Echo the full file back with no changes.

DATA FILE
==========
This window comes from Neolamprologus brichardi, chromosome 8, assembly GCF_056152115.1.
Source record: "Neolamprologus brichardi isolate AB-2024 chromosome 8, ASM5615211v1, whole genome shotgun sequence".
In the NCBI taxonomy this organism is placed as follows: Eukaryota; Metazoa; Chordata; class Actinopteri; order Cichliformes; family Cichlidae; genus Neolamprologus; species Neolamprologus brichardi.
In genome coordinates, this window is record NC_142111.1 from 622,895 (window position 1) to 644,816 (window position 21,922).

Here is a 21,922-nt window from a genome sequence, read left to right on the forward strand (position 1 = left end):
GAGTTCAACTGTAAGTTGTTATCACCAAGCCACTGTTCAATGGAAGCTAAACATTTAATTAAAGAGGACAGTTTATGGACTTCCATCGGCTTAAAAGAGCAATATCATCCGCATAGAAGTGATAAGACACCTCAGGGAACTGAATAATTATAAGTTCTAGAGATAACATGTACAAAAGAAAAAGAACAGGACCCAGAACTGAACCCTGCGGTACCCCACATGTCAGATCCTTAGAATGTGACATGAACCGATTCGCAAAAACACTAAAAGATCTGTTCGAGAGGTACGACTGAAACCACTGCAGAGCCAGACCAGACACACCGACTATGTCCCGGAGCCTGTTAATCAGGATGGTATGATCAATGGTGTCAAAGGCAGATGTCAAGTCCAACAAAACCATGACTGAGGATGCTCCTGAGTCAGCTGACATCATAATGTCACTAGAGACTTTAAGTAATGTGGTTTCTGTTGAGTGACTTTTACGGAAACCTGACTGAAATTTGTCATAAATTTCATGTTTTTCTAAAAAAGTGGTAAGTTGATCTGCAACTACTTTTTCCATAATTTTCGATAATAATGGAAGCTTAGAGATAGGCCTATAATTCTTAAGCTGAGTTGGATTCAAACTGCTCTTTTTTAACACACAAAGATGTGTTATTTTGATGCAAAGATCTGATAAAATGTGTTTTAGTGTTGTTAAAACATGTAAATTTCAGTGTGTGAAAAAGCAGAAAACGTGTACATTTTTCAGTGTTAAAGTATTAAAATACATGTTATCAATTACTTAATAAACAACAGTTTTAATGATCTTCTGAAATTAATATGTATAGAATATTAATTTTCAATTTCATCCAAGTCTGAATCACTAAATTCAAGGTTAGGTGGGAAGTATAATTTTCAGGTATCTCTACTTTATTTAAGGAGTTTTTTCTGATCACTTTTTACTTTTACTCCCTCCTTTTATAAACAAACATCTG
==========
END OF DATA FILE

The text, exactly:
This window comes from Neolamprologus brichardi, chromosome 8, assembly GCF_056152115.1.
Source record: "Neolamprologus brichardi isolate AB-2024 chromosome 8, ASM5615211v1, whole genome shotgun sequence".
In the NCBI taxonomy this organism is placed as follows: Eukaryota; Metazoa; Chordata; class Actinopteri; order Cichliformes; family Cichlidae; genus Neolamprologus; species Neolamprologus brichardi.
In genome coordinates, this window is record NC_142111.1 from 622,895 (window position 1) to 644,816 (window position 21,922).

Here is a 21,922-nt window from a genome sequence, read left to right on the forward strand (position 1 = left end):
GAGTTCAACTGTAAGTTGTTATCACCAAGCCACTGTTCAATGGAAGCTAAACATTTAATTAAAGAGGACAGTTTATGGACTTCCATCGGCTTAAAAGAGCAATATCATCCGCATAGAAGTGATAAGACACCTCAGGGAACTGAATAATTATAAGTTCTAGAGATAACATGTACAAAAGAAAAAGAACAGGACCCAGAACTGAACCCTGCGGTACCCCACATGTCAGATCCTTAGAATGTGACATGAACCGATTCGCAAAAACACTAAAAGATCTGTTCGAGAGGTACGACTGAAACCACTGCAGAGCCAGACCAGACACACCGACTATGTCCCGGAGCCTGTTAATCAGGATGGTATGATCAATGGTGTCAAAGGCAGATGTCAAGTCCAACAAAACCATGACTGAGGATGCTCCTGAGTCAGCTGACATCATAATGTCACTAGAGACTTTAAGTAATGTGGTTTCTGTTGAGTGACTTTTACGGAAACCTGACTGAAATTTGTCATAAATTTCATGTTTTTCTAAAAAAGTGGTAAGTTGATCTGCAACTACTTTTTCCATAATTTTCGATAATAATGGAAGCTTAGAGATAGGCCTATAATTCTTAAGCTGAGTTGGATTCAAACTGCTCTTTTTTAACACACAAAGATGTGTTATTTTGATGCAAAGATCTGATAAAATGTGTTTTAGTGTTGTTAAAACATGTAAATTTCAGTGTGTGAAAAAGCAGAAAACGTGTACATTTTTCAGTGTTAAAGTATTAAAATACATGTTATCAATTACTTAATAAACAACAGTTTTAATGATCTTCTGAAATTAATATGTATAGAATATTAATTTTCAATTTCATCCAAGTCTGAATCACTAAATTCAAGGTTAGGTGGGAAGTATAATTTTCAGGTATCTCTACTTTATTTAAGGAGTTTTTTCTGATCACTTTTTACTTTTACTCCCTCCTTTTATAAACAAACATCTG